In the wake of the DREAM Act’s failure, organizers regrouped. A dedicated legal team investigated a largely unknown administrative practice called “deferred action” from deportation. Presidents employed deferred action on a case-by-case basis to protect immigrants from deportation. What if this could be implemented more broadly? Working with immigration attorneys, organizers presented their case to the Obama administration on the possible temporary relief the executive branch could offer them. It went ignored so they took to the streets. They demonstrated and marched and even took over President Obama’s re-election campaign offices. By applying pressure to the presidency, undocumented youth were once again putting forward all their energy to stop their own deportation and arrive at a solution, even if a temporary one.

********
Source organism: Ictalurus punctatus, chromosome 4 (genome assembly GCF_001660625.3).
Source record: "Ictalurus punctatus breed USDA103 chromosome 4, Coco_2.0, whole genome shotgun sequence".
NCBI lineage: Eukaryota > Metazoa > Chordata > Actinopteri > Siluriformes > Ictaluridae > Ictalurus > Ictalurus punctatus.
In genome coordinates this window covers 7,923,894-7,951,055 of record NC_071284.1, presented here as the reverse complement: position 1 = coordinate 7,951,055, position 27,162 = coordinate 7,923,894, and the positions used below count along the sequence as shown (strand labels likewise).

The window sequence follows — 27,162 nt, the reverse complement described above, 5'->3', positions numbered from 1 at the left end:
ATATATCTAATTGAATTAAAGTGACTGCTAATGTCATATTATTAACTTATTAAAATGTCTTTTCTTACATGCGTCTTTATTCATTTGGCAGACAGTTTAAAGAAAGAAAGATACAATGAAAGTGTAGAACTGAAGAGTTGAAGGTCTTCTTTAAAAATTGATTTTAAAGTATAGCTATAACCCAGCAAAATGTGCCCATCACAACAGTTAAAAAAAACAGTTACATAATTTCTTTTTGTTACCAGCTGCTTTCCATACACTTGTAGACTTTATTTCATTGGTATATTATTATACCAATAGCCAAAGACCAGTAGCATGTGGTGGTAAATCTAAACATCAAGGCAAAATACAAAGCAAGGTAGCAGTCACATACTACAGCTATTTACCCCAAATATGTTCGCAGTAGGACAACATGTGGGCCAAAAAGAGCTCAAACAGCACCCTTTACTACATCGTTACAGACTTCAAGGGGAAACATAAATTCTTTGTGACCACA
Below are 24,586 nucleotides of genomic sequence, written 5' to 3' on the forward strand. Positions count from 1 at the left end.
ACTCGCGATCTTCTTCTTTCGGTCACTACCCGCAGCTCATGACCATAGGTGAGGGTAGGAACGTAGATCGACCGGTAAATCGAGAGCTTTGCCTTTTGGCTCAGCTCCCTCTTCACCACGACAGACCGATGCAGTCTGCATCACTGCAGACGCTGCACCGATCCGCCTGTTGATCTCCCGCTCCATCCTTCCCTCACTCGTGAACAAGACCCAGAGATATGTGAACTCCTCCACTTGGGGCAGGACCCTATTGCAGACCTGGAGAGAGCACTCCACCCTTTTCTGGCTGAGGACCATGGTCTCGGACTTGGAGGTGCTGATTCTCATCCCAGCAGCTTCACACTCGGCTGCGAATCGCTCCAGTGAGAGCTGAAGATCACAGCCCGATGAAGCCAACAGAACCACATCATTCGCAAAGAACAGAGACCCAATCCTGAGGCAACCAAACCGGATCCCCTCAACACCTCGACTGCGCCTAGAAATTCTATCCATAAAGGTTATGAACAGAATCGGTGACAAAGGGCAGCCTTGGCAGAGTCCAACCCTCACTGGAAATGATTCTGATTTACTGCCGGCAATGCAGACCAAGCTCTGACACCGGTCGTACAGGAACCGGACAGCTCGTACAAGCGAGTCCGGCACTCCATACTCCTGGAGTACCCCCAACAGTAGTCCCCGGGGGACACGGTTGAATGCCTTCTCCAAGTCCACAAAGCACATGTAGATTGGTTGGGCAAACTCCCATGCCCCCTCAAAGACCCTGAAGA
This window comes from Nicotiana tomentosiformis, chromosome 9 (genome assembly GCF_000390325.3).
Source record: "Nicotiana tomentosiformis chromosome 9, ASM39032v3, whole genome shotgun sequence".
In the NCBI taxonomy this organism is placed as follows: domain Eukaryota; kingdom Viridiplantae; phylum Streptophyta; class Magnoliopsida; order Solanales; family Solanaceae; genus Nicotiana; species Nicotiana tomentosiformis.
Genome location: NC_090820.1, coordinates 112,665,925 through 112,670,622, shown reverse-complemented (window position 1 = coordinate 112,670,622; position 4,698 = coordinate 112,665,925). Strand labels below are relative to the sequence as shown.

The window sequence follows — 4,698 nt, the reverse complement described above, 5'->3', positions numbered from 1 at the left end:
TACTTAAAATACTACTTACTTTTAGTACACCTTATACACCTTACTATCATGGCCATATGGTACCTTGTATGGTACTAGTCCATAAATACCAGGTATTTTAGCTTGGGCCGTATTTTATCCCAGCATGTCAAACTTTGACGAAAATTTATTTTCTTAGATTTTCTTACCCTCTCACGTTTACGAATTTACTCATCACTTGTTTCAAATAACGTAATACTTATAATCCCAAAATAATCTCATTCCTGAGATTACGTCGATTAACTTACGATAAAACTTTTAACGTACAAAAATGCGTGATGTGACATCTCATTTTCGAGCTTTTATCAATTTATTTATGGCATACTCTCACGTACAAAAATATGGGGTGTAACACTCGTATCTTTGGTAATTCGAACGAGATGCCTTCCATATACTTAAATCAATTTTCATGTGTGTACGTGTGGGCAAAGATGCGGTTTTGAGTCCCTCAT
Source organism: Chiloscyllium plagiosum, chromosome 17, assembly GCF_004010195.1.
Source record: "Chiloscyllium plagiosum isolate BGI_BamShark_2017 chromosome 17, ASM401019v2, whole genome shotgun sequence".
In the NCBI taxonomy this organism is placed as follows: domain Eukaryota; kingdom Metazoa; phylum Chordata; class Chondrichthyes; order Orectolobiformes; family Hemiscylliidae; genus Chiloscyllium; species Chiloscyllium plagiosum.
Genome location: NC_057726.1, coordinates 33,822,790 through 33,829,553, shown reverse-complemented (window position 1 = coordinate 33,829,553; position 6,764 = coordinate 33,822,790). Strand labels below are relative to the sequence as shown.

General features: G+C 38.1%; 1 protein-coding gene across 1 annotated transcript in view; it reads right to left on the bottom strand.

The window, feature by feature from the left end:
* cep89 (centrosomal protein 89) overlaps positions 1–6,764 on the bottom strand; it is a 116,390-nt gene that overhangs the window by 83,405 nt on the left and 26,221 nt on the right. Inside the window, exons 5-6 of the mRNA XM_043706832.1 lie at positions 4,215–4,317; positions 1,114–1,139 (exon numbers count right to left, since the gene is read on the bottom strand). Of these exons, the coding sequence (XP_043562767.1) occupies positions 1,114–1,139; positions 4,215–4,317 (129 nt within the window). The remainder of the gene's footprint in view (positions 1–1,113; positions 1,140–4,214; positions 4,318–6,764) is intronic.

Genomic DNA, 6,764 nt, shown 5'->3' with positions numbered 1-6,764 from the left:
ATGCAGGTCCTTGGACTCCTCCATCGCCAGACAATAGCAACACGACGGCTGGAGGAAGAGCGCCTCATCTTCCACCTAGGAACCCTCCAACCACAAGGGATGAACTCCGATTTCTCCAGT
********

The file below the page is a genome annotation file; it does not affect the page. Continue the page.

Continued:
On June 15, 2012, President Obama announced an executive action, Deferred Action for Childhood Arrivals (DACA). The program offered some undocumented youth a two-year, renewable protective status to pursue employment if they could prove the following: that they arrived before their 16th birthday; can demonstrate living continuously in the United States since June 15, 2007; had not committed a felony; and were under 31 years of age.

DACA had been in effect for five years when the Trump administration rescinded the program on September 5, 2017. Challenging the administration in court, undocumented organizers eventually took their case to the Supreme Court. The court’s June 18, 2020, ruling does not secure DACA. The majority opinion made it clear that the proper processes had not been implemented to rescind DACA. They made no judgement on the validity of deferred action. 

A GIF of posters in support of the DREAM Act.
2018 push for the DREAM Act after DACA was rescinded on September 5, 2017.